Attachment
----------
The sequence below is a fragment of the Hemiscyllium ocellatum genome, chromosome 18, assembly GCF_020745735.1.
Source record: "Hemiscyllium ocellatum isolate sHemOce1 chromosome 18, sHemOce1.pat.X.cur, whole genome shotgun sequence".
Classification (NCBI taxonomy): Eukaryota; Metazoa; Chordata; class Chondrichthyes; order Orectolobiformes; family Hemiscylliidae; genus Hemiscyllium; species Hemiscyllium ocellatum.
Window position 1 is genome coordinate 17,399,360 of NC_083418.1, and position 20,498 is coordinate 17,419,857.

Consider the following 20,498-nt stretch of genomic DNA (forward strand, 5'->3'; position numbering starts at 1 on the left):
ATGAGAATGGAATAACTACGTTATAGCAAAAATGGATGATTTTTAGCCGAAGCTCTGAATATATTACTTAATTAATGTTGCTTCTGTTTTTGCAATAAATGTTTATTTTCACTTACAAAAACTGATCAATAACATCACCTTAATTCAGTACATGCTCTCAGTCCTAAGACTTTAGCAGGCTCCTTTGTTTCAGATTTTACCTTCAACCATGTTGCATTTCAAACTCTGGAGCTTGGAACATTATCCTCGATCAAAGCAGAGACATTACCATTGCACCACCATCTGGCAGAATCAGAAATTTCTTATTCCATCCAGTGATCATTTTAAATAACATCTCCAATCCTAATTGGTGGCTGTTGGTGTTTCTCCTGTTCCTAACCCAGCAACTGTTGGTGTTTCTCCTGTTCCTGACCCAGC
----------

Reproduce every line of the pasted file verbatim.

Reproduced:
The sequence below is a fragment of the Hemiscyllium ocellatum genome, chromosome 18, assembly GCF_020745735.1.
Source record: "Hemiscyllium ocellatum isolate sHemOce1 chromosome 18, sHemOce1.pat.X.cur, whole genome shotgun sequence".
Classification (NCBI taxonomy): Eukaryota; Metazoa; Chordata; class Chondrichthyes; order Orectolobiformes; family Hemiscylliidae; genus Hemiscyllium; species Hemiscyllium ocellatum.
Window position 1 is genome coordinate 17,399,360 of NC_083418.1, and position 20,498 is coordinate 17,419,857.

Consider the following 20,498-nt stretch of genomic DNA (forward strand, 5'->3'; position numbering starts at 1 on the left):
ATGAGAATGGAATAACTACGTTATAGCAAAAATGGATGATTTTTAGCCGAAGCTCTGAATATATTACTTAATTAATGTTGCTTCTGTTTTTGCAATAAATGTTTATTTTCACTTACAAAAACTGATCAATAACATCACCTTAATTCAGTACATGCTCTCAGTCCTAAGACTTTAGCAGGCTCCTTTGTTTCAGATTTTACCTTCAACCATGTTGCATTTCAAACTCTGGAGCTTGGAACATTATCCTCGATCAAAGCAGAGACATTACCATTGCACCACCATCTGGCAGAATCAGAAATTTCTTATTCCATCCAGTGATCATTTTAAATAACATCTCCAATCCTAATTGGTGGCTGTTGGTGTTTCTCCTGTTCCTAACCCAGCAACTGTTGGTGTTTCTCCTGTTCCTGACCCAGC